Notre-Dame Cathedral, Paris

Notre-Dame is a medieval Catholic cathedral known to be one of the finest examples of French Gothic architecture.

Notre-Dame was among the first buildings in the world to use the flying buttress (is an arched structure that extends from the upper portion of a wall to a pier of great mass, in order to convey to the ground the lateral forces that push a wall outwards).

Many small individually crafted statues were placed around the outside to serve as column supports and water spouts. Among these are the famous gargoyles and grotesque.  The statues were originally colored as was most of the exterior. The paint has worn off. The cathedral was essentially complete by 1345.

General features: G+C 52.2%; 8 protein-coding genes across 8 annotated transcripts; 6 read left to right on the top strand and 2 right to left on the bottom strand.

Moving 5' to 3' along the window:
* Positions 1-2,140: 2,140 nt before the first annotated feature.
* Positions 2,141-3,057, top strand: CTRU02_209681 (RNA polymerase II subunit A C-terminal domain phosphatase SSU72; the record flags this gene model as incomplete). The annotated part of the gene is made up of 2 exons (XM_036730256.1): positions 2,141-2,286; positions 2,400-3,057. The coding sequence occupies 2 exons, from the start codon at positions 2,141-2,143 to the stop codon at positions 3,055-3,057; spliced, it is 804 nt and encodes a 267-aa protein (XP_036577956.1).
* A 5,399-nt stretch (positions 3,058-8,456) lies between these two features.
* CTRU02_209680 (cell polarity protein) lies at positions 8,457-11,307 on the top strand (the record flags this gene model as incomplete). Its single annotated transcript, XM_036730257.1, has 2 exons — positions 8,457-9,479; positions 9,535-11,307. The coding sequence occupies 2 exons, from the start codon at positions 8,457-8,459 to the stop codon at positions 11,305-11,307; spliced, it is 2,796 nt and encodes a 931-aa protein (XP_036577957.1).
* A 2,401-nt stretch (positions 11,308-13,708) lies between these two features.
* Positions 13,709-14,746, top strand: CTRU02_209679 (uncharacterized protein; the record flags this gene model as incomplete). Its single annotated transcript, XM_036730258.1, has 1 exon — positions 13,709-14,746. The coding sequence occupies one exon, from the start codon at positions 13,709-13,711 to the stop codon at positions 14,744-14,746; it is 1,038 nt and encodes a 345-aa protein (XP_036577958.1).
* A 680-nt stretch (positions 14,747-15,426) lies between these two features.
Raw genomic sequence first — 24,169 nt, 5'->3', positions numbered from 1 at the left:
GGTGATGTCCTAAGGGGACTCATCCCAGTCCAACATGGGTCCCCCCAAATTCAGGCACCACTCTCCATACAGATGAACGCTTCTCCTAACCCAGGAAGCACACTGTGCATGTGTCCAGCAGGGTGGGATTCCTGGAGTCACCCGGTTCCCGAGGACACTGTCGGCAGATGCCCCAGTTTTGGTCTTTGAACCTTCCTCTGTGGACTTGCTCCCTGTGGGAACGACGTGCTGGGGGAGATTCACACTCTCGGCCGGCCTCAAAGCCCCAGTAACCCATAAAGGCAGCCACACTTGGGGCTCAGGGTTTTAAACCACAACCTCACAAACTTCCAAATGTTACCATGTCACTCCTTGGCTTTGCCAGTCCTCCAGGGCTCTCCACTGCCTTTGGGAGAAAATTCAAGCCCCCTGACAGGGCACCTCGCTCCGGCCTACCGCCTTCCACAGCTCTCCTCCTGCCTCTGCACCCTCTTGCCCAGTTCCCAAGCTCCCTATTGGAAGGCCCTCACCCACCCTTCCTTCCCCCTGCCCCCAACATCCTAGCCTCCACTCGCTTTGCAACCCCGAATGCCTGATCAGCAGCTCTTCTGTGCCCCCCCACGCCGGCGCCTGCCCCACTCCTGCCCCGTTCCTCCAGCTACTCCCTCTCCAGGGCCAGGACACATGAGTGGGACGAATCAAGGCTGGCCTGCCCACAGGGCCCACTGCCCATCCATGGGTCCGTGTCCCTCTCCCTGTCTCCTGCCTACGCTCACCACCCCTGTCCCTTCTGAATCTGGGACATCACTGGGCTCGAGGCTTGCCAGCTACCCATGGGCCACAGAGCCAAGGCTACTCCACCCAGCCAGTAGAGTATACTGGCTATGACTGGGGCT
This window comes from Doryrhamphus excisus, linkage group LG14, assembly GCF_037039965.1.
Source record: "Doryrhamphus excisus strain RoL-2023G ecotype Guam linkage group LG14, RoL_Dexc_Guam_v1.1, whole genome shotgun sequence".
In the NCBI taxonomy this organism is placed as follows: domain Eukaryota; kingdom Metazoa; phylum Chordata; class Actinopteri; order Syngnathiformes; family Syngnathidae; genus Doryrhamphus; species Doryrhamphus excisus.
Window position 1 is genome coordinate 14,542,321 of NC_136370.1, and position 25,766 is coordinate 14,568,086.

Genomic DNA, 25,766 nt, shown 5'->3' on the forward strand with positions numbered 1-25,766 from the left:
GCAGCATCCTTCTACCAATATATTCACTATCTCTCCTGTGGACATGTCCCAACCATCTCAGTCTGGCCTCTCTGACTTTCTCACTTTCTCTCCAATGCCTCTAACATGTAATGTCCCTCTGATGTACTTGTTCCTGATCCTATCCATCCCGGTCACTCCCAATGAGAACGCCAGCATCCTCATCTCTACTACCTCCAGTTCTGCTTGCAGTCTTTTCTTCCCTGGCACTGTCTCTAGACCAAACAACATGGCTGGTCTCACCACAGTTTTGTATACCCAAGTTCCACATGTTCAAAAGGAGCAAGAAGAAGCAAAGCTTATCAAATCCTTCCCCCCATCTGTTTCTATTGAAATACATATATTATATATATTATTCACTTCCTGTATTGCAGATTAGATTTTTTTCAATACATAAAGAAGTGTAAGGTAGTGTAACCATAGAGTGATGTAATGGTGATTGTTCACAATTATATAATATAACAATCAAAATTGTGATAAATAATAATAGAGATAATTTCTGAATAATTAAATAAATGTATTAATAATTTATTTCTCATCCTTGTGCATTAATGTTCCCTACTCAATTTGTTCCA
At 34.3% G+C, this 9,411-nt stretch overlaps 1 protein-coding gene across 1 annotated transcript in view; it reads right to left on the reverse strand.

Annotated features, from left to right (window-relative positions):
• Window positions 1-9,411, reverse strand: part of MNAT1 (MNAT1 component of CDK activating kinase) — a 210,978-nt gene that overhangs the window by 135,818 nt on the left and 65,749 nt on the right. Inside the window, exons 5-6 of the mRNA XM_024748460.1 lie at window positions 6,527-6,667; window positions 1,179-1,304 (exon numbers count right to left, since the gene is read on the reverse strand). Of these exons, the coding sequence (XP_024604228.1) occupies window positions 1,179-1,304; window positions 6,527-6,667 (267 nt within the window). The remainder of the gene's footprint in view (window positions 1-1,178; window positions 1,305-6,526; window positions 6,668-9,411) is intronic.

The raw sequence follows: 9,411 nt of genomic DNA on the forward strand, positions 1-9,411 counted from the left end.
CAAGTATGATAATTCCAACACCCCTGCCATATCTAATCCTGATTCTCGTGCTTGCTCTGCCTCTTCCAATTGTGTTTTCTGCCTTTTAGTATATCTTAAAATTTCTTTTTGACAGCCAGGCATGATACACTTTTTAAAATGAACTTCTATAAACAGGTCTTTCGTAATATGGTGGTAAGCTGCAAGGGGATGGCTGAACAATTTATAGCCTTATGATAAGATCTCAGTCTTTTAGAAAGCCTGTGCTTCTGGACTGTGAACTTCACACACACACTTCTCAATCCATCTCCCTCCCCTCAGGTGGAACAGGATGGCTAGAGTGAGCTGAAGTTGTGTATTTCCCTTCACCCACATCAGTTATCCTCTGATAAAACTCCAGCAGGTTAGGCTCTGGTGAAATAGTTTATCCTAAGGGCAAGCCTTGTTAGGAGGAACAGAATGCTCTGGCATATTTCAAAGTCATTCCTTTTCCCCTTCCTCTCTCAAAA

Numerous architects worked on the site over the period of construction, which is evident from the differing styles at different heights of the west front and towers. Between 1210 and 1220, the fourth architect oversaw the construction of the level with the rose window ( in the Rayonnant style)  and the great halls beneath the towers.

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